Swollen joints (joint effusion) are usually a clearly visible enlargement of the joint with swelling often caused by fluid accumulation. A joint swelling may affect the small joints of the hands and fingers or that of the foot and legs or the larger joints like the wrist, elbow, shoulder, knee and ankle. Most noticeable joint swellings affect the hinged joints and ball and socket joints.
Joints are the junction where two or more bones meet usually to allow for some degree of movement. The ends of the bones are lined with cartilage which is resistant to wear and tear. The joint is lined by a synovial membrane which secretes synovial fluid within an enclosed sac, the bursa, to allow for reduced friction as the bones articulate.
Swelling of joints of the vertebral column and hip are usually less evident due to the location but in some cases, like ankylosing spondylitis, it may be barely visible.
Causes of Swollen Joints
Some of the common causes of joint swelling may be due to acute or chronic factors.
- Injury or overexertion of the joint.
- Bursitis or synovitis - typically affecting the larger joints like elbow, shoulder, hip or knee.
- Adhesive capsulitis commonly known as frozen shoulder although joint swelling is usually not present.
- Rheumatoid Arthritis - usually affects the small joints on both sides of the body with morning stiffness and pain being prominent features. Stiffness usually eases with increased motion.
- Osteoarthritis – usually affects the larger joints of the body with pain, swelling and stiffness aggravated with increased motion.
- Joint infections – bacterial, viral or fungal.
- Fractures of the bone near the joint especially of the smaller bones of the fingers, wrist, toes or patella of the knee.
Tennis elbow, golfer’s elbow and carpal tunnel syndrome do not usually cause joint swellings. Swollen ankles is often a symptom of a systemic condition associated with lymphedema or other pathologies that may cause a swelling of the leg.
Apart from the obvious swelling of the joint, other concomitant symptoms may be evident in certain conditions.
- Pain may be present and aggravates with movement.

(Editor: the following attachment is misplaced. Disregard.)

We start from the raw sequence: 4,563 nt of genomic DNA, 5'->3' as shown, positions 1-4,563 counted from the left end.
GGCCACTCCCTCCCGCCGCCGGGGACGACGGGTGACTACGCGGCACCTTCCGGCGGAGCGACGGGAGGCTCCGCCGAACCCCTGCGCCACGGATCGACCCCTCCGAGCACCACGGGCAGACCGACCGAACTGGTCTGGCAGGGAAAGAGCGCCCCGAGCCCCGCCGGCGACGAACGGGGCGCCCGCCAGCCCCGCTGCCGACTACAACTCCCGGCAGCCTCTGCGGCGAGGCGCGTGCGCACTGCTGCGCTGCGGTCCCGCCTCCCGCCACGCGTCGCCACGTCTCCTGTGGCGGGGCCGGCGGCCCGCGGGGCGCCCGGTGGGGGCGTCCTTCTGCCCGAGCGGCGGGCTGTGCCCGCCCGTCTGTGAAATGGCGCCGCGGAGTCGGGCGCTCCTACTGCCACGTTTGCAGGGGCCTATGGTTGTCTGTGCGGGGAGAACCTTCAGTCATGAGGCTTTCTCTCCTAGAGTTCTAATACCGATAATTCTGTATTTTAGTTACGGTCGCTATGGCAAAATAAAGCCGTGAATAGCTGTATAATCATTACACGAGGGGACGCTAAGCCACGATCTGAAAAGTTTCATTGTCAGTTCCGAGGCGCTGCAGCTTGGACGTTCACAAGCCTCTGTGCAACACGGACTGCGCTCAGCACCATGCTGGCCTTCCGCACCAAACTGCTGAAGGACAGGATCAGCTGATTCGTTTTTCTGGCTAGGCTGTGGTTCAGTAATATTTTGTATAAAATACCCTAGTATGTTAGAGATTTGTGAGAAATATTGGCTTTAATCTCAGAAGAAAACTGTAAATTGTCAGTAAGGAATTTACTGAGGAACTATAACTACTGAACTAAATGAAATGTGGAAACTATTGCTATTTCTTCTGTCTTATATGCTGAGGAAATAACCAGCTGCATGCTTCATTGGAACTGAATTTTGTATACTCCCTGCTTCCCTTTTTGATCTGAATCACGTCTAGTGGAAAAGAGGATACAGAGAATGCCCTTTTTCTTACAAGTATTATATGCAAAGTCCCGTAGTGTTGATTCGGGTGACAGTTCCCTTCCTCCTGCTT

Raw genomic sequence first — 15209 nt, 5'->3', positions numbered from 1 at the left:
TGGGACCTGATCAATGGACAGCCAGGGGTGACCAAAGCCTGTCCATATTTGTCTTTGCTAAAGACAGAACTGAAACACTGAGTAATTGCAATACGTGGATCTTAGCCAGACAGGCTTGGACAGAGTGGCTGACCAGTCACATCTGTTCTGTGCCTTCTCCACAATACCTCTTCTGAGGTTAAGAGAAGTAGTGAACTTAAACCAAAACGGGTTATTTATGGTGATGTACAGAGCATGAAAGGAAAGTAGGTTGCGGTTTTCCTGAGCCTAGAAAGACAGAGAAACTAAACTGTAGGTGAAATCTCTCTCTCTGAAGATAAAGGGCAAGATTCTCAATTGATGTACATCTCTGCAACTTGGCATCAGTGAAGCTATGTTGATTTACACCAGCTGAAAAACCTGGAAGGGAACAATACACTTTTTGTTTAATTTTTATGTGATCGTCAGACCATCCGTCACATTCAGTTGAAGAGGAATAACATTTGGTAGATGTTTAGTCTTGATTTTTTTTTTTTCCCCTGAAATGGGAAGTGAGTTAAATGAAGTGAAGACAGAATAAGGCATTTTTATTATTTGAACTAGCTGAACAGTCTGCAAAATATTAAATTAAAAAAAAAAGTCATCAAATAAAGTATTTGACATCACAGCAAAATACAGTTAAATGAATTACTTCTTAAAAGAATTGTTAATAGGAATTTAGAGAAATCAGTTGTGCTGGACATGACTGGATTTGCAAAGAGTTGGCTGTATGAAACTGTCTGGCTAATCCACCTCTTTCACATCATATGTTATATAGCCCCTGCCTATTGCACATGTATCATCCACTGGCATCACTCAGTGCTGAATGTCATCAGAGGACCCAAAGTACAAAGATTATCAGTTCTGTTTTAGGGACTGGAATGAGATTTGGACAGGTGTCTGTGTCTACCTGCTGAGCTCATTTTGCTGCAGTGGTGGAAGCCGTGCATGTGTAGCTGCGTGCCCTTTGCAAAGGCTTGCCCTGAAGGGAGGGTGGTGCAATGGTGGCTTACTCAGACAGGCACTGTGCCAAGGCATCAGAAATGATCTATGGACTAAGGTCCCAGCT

- Heat or coldness of the joint to the touch.
- Immobility or difficulty moving of the joint.
- Popping or clicking sound may be present upon movement. This may occur in any joint but is more common in TMJ dysfunction, fingers and knee.
Treatment of Joint Swelling
A swollen joint is a symptom of underlying pathology and treatment should be directed at the cause of the joint swelling. (1)
- Anti-inflammatory drugs assist with joint swelling and pain. Oral or topical applications.
- Corticosteroids may be useful in reducing and preventing joint swelling in chronic conditions like rheumatoid arthritis. Oral or joint injection although the latter is not advised as a first course of therapy. (2)
- Antibiotics may be necessary for joint infections.
- Joint aspiration (arthrocentesis) can relieve joint swelling and reduce pain due to the pressure of the swelling. Arthrocentesis involves the drainage of joint fluid and is useful for diagnostic investigation in joint swellings of unknown causes or in joint infections.
- Joint replacement surgery may be required for degenerative bone and joint disorders.
Management of Swollen Joints
A swollen joint should be treated with appropriate therapeutic options once investigations identify causative factors. Conservative management may vary depending on the cause of the joint swelling.
- Applying hot or cold compresses may not always be advisable as it can cause an aggravation of the joint swelling and other symptoms.
- Resting the limb or joint may reduce swelling and pain.
- A joint brace may be useful for reducing strain and providing added support to the joint. Tight bandaging of the joint is not advisable as this may aggravate the swelling further.
- Certain topical applications for muscle pain like massage oils may aggravate a joint swelling. Do not massage a swollen joint deeply as this can exacerbate the pain and swelling.
- Joint Swelling Causes. Wrongdiagnosis.com
- Joint and Soft Tissue Injection. American Academy of Family Physicians
Article reviewed by Dr. Greg. Last updated on March 28, 2012